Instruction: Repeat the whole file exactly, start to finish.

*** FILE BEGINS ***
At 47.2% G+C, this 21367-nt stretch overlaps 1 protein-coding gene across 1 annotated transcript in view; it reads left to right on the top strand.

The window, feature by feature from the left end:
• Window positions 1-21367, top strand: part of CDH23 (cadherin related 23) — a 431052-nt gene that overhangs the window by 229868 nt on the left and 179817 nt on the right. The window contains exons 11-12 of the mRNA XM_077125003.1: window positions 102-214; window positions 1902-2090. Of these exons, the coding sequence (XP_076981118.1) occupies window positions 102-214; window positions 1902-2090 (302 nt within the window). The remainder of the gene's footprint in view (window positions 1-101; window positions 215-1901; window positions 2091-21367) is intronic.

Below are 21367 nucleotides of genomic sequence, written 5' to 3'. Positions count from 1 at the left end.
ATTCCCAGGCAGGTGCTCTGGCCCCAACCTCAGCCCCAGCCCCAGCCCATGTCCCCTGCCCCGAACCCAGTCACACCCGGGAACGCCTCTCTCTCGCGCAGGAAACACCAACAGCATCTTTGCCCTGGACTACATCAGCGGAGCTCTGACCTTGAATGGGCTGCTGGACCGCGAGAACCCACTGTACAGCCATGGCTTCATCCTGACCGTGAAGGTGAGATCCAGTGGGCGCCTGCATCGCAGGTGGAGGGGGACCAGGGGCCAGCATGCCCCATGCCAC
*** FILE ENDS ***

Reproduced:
At 47.2% G+C, this 21367-nt stretch overlaps 1 protein-coding gene across 1 annotated transcript in view; it reads left to right on the top strand.

The window, feature by feature from the left end:
• Window positions 1-21367, top strand: part of CDH23 (cadherin related 23) — a 431052-nt gene that overhangs the window by 229868 nt on the left and 179817 nt on the right. The window contains exons 11-12 of the mRNA XM_077125003.1: window positions 102-214; window positions 1902-2090. Of these exons, the coding sequence (XP_076981118.1) occupies window positions 102-214; window positions 1902-2090 (302 nt within the window). The remainder of the gene's footprint in view (window positions 1-101; window positions 215-1901; window positions 2091-21367) is intronic.

Below are 21367 nucleotides of genomic sequence, written 5' to 3'. Positions count from 1 at the left end.
ATTCCCAGGCAGGTGCTCTGGCCCCAACCTCAGCCCCAGCCCCAGCCCATGTCCCCTGCCCCGAACCCAGTCACACCCGGGAACGCCTCTCTCTCGCGCAGGAAACACCAACAGCATCTTTGCCCTGGACTACATCAGCGGAGCTCTGACCTTGAATGGGCTGCTGGACCGCGAGAACCCACTGTACAGCCATGGCTTCATCCTGACCGTGAAGGTGAGATCCAGTGGGCGCCTGCATCGCAGGTGGAGGGGGACCAGGGGCCAGCATGCCCCATGCCAC